Florida Is Facing Its Civil Justice Challenges

Florida Supreme Court Chief Justice Jorge Labarga (Photo: floridasupremecourt.org)

Florida Supreme Court Chief Justice Jorge Labarga (Photo: floridasupremecourt.org)

When Florida Chief Justice Jorge Labarga organized a statewide commission to study civil justice access issues, it was suspected that one benefit might be to at least create conversation around the issue. While other progress might be slow in coming, you can at least point to ongoing discussion as a success. A case in point is a recent Gainesville Sun newspaper editorial getting picked up around the state.
The piece notes that when “… someone faces a legal problem with a landlord, a family law issue or other civil disputes, finding and affording the right lawyer can be a challenge. The World Justice Project ranked the United States 65th out of 99 countries in accessibility and affordability of civil justice… the problem is particularly bad in Florida. An estimated 60 percent of residents can’t afford an attorney to address their legal need, but don’t qualify for legal aid, according to officials with The Florida Bar.”
The editorial addresses the idea of matching young lawyers with clients via technology and reports on a bar association push-back on using a dues increase to fund improvements. Clearly, it continues the civil justice conversation that other states should be having. Read more here.

AZ Case Shows How Little Border Patrol Fears Courts

Anyone looking for an example of Border Patrol officials basically ignoring the U.S. courts might check out a southern Arizona case. Migrants there have long complained about dirty and overcrowded cells, explains the Arizona Republic newspaper, and about being held in frigid cells deprived of adequate food and water, not to mention denied medical care. The ACLU and other groups sued, and the Republic explains that “… a federal judge then ordered the Border Patrol to save all video surveillance tapes dating back to June 10 at the eight holding facilities in the Tucson sector, one of the nation’s busiest, in response to a request from the ACLU seeking evidence to prove its case.”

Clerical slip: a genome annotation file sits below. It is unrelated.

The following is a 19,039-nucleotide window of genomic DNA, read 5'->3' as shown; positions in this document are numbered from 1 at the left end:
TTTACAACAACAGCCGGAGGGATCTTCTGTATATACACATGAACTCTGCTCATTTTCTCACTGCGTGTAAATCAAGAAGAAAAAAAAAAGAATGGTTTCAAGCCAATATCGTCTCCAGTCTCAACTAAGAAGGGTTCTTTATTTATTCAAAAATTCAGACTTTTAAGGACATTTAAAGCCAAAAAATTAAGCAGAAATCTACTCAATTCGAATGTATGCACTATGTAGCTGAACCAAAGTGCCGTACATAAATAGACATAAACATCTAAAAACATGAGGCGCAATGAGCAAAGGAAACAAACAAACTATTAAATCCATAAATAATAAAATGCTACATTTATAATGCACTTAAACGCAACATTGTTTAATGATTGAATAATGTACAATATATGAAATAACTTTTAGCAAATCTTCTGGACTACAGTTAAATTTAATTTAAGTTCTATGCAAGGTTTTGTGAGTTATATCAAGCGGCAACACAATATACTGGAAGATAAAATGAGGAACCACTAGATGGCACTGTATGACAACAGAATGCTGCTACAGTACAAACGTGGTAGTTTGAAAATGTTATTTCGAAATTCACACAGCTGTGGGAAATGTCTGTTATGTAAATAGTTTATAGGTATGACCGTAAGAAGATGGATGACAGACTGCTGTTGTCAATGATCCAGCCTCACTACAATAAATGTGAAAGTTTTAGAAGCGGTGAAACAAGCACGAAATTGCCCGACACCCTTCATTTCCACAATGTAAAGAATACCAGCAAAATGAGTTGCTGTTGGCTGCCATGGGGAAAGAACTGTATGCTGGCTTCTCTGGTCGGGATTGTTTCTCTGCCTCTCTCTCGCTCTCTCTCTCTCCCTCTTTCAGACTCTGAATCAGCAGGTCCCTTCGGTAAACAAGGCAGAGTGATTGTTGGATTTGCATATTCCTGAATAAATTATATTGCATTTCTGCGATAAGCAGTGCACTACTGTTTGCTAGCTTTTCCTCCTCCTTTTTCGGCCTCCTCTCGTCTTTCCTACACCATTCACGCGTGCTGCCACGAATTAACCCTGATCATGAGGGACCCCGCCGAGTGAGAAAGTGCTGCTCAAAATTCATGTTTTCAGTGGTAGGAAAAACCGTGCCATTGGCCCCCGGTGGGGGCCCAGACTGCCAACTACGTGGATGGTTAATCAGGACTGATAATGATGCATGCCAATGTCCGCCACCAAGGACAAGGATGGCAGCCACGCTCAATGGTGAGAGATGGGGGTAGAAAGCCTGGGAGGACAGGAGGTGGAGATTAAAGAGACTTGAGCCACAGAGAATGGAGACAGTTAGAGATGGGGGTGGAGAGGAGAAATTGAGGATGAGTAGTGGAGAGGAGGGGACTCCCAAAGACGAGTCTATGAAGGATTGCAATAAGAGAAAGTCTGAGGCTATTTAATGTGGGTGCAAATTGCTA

But it turns out the Border Patrol has since “willfully” destroyed video recordings in direct violation of U.S. District Court Judge David C. Bury’s order, the newspaper says. Government officials say it was a technical problem. The judge issued sanctions (no doubt strongly worded!) but otherwise there seem few consequences to defying the court.” See the story here.

Most Immigration Judges Can Retire Now If They Want

With a Sept. 30 deadline passed, more than half of the United States 247 immigration judges, staffing 58 courts nationwide, are eligible to retire. This as the nation faces an immigration courts backlog of more than 450,000 cases. The Los Angeles Times offers a truly alarming look at the situation, starting with outlining that some judges – who are not actually federal judges but employees of the Justice Department – preside over thousands of cases.
The LAT also notes that “… the U.S. attorney general appoints immigration judges. Officials have already started ‘an aggressive hiring process,’ said Kathryn Mattingly, an immigration court spokeswoman. They have hired 18 judges, five more will start this fiscal year, and they plan to hire an additional 67, she said. Last fiscal year, about 100 judges were eligible to retire, but only 13 did, she said.” But the paper quotes current judges lamenting how much more difficult working conditions have become.

Huffington Post Documents How Bad Civil Courts Rationing Is

Rationing justice, civil and criminal, begins with overburdened courts. And Huffington Post just released well-researched report on just how bad it’s become on a federal level, with more than 60 judgeships going unfilled and pleas for more help being ignored by the U.S. Congress. In some cases, judges are handling hundreds more cases than “normal” while pushing cases further and further away, threatening anyone’s hopes of achieving justice.
The report explains: “The Huffington Post talked to half a dozen federal judges about how court vacancies and the lack of new judgeships affect their workloads. All of them said they feel like they’re underwater and desperately need more judges, but at the same time, they aren’t comfortable calling out Congress for failing to do its job. Many didn’t feel it appropriate for a judge to weigh in on legislative or political matters. So their situations don’t change.”
It includes: “For the most part, we’ve just resigned ourselves that this is our fate and there’s nothing we can do about it,” said Judge Morrison England Jr., the chief judge of the U.S. District Court for the Eastern District of California, which includes O’Neill’s Fresno division. “We’ve complained. We’ve begged. We’ve cajoled. We’ve done everything you can humanly do to try to get additional judgeships.” Yahoo adds that the Fresno division is among the hardest hit in the country, and even getting the allotted judges would not meet caseload demand.